Is plastic the biggest threat to our oceans?

There are already 150 million tonnes of plastic on Earth, with eight million more tonnes entering the oceans every single year. If you joined together all the plastic bags ever produced, they would circle the earth 4,200 times. Plastic pollution and its harmful effects on both the health of the environment and humans is all over the media – we all know it is a problem. But could there be a bigger threat which is largely being ignored? Here we take a look at another less talked-about problem – overfishing.

Plastic is a problem

That is not in question. Entanglement in plastic bags causes the death of 100,000 marine animals a year – and those are the ones we find. An estimated 1 million seabirds annually die from ingesting plastic, and at least two-thirds of fish also have plastic particles in their guts. Whales make the news when they wash up on the beach with stomachs containing kilograms of plastic items. Such ingestion of marine debris by animals has increased by more than 40% since the early 2000s.

Could there really be another problem on the same level?

Overfishing 

Don’t confuse overfishing with fishing. Aside from the argued ethics, fishing is not inherently bad for the oceans – except when vessels catch more fish than can be replaced, turning them into a non-renewable resource. This is when we have overfishing. 

A third of all fish stocks around the world are overfished – we are catching fish at a faster rate than the fish are able to reproduce. Populations of fish and many other marine vertebrates (including turtles, whales, dolphins, and birds) have halved since 1970. Fishermen are expending more energy – larger nets, longer hours – and still returning home with fewer fish than a decade ago. Yet seafood demand is predicted to grow another 50 million tonnes by 2025

As with most environmental issues, this is at its heart also a humanitarian issue. Island communities around the world source between 50 and 90% of their protein from fish, and for many, fishing provides the only available income. The small fishing vessels used by island fishermen are no match for the industrialised trawlers and freezer vessels, which are putting extra strain on fish stocks and community livelihoods.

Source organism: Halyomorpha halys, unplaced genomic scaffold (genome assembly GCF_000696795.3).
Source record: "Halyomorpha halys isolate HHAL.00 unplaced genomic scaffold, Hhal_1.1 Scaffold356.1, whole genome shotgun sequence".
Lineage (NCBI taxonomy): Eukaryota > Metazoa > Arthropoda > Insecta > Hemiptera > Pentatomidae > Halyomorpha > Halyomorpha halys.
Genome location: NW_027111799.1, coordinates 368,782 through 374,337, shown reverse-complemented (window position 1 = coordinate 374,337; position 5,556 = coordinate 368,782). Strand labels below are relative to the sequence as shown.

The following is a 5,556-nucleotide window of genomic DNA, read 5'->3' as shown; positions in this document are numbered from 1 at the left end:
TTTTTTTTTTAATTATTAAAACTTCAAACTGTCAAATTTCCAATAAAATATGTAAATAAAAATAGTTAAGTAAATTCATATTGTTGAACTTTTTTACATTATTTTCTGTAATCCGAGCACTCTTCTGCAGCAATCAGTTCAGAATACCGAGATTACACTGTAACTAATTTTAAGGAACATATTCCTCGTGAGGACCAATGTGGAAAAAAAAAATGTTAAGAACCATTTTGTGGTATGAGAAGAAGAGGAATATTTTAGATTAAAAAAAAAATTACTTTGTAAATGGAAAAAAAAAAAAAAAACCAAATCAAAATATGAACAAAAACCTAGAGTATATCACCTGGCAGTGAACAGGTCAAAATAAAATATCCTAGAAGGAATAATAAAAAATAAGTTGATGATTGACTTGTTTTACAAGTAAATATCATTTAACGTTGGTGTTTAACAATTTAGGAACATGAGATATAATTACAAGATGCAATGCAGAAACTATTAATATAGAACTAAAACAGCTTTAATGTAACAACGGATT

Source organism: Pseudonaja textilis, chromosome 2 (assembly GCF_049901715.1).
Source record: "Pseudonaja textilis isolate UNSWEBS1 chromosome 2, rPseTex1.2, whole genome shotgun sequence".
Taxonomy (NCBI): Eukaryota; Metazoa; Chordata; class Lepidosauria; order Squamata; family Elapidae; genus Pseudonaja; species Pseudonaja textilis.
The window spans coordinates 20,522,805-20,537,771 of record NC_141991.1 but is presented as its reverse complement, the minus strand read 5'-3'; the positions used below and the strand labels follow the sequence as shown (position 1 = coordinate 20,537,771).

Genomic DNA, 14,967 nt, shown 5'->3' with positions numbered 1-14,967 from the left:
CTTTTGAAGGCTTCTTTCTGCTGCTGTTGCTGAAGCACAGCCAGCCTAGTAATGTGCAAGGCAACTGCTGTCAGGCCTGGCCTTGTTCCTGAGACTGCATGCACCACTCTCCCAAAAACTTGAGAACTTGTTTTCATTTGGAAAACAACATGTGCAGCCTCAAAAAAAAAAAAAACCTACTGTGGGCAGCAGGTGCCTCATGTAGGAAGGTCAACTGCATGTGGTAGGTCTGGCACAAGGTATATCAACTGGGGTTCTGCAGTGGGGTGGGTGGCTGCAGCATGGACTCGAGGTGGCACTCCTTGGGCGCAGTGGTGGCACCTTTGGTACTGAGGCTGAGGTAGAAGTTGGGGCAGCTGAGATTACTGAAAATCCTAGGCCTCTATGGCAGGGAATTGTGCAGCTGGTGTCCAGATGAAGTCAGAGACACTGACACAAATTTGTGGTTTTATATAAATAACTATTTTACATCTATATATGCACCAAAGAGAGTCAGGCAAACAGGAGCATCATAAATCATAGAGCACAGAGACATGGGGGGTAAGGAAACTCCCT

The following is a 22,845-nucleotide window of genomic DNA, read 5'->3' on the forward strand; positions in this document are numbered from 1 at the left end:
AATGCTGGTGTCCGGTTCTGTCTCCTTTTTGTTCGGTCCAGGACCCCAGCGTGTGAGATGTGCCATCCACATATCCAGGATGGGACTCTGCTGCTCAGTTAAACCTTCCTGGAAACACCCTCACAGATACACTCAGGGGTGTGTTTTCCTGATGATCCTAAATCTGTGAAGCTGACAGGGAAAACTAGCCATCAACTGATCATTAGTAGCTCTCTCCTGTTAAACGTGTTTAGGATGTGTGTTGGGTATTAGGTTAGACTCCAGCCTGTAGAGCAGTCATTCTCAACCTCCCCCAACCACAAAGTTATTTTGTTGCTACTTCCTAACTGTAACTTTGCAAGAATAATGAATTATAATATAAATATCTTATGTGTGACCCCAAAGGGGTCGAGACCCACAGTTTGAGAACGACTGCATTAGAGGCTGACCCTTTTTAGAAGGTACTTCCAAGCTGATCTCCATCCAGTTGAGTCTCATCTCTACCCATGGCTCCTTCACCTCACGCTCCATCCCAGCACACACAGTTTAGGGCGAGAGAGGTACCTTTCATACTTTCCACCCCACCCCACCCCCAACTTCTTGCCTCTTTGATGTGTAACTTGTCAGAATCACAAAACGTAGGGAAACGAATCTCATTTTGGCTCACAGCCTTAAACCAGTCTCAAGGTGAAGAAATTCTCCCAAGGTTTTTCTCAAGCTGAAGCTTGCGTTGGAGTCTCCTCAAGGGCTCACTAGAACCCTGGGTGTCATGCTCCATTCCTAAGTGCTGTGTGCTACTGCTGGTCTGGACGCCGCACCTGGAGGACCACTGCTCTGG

Small scale fisheries are important to the livelihoods and nutrition of coastal communities

The solution

No, it’s not that easy – we don’t have an answer for the declining fish stocks. Rather, the solution will be a mixture of people, industries, and government. If everyone in the western world halved their fish intake, given our protein sources are less limited than remote island communities, we could reduce some of the fishing pressure currently felt by the oceans. 

When buying seafood, look for the Marine Stewardship Council (MSC) sticker to choose certified sustainable products – this means fishermen have had to comply with net sizes, fishing zones, and maximum catch regulations. Put pressure on your favourite seafood brands to sign up with the MSC. Send a message to suppliers to tell them it’s no longer okay to blindly strip the ocean of its resources.

Back to plastic …

Plastic pollution must be tackled simultaneously with habitat conservation, sustainable fisheries, reducing use of non-renewable resources, limiting CO2 emissions, and preserving ocean livelihoods. Plastic isn’t the only environmental issue out there. It may be the most visually obvious, and the one that is constantly in the media and public idea. We can’t forget about the other issues – we all need to stay informed and work together across sectors and industries to tackle the problems.

By Tallis Baker

References

  1. https://www.glamourmagazine.co.uk/article/beach-clean-up
  2. http://oceancrusaders.org/plastic-crusades/plastic-statistics/
  3. http://www.oceanhealthindex.org/news/Death_By_Plastic
  4. https://www.worldwildlife.org/threats/overfishing
  5. https://www.theguardian.com/sustainable-business/2016/feb/16/overfishing-is-as-big-a-threat-to-humanity-as-it-is-to-our-oceans
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